The Ares 1-X rocket is set for liftoff during a four-hour window opening at 8 a.m. EDT Tuesday. During the six-minute, 144-mile flight, instruments will collect data on the vibrations, flexing, pressures, temperatures and acoustics the booster experiences.

"They've got to a point where there are really no technical issues, they've closed out their paperwork to this point. All they've got is the forward work to get to a Tuesday launch," Cooke said.

The information collected during the flight will be fed into computer models helping engineers design the real Ares 1 rocket, which is expected to debut some time between 2015 and 2017.

Friday's meeting, called a Flight Test Readiness Review, included input from a range of engineers and was overseen by top NASA managers. The review board unanimously cleared Ares 1-X for launch, Cooke said.

Also on Friday, teams were wrapping up the ground systems portion of an integrated test of all flight and ground equipment that will be used during Tuesday's countdown and launch.

The conclusion of the test came on the heels of a successful hotfire of the Ares 1-X first stage's auxiliary power unit Thursday night. The device drives the rocket's nozzle gimbal system that steers the vehicle during flight.

The launch team will conduct a countdown simulation all day Saturday. Workers at the pad will close out the rocket and connect pyrotechnic ordnance Sunday.

Monday will mostly be an off day for teams, and the countdown will commence at 1 a.m. EDT Tuesday.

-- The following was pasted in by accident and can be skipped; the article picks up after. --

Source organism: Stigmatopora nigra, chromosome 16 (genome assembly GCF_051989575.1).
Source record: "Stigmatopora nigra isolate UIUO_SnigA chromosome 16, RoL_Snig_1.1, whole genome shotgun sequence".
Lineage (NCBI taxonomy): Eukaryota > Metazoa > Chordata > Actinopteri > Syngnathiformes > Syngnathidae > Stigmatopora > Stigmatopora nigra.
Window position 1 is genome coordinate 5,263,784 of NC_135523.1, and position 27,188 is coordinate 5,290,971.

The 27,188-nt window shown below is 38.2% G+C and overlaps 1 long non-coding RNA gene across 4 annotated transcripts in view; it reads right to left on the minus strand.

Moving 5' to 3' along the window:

Early weather forecasts look iffy for launch attempts next week. There is a 60 percent chance of violating weather rules Tuesday because of rain showers, ground winds and electrical charges in the atmosphere. There is a 40 percent chance of bad weather prohibiting launch Wednesday and Thursday.

"Weather is always a challenge, and next week will be no different," said Ed Mango, Ares 1-X launch director. "We have weather constraints for Ares 1-X that are different than you've seen on other vehicles around here because it's a 300-foot-tall rocket."

Ares 1-X is booked on the Air Force's Eastern Range for Tuesday and Wednesday. Thursday may not be available on the Range, but NASA would request a third launch opportunity if necessary.

"We are working to see if we can't get other opportunities on the Range, and we'll see how that goes in the next few days," Mango said.

If the flight slips beyond next week due to weather or technical issues, the Ares 1-X team may have to stand down for several weeks because of a busy launch schedule at neighboring pads at Cape Canaveral.

The Air Force-run network of communications and tracking sites supports all launches from the Space Coast on a first-come, first-served basis.

The Range is unavailable due to an unspecified activity beginning late next week. An Atlas 5 rocket is scheduled for a commercial satellite launch Nov. 14, followed by the launch of shuttle Atlantis around Nov. 16 and a Delta 4 booster a few days later.

"The month of November is very difficult on the Range in terms of trying to get space, but we want to be ready as soon as an opportunity opens up to jump on the Range at that time and try to go fly," Mango said.

If the upcoming launches stay on schedule, Ares 1-X may not have another chance to launch until the middle of November.

Officials would like to keep the rocket on the pad as long as possible to be ready to take advantage of any openings on the Range.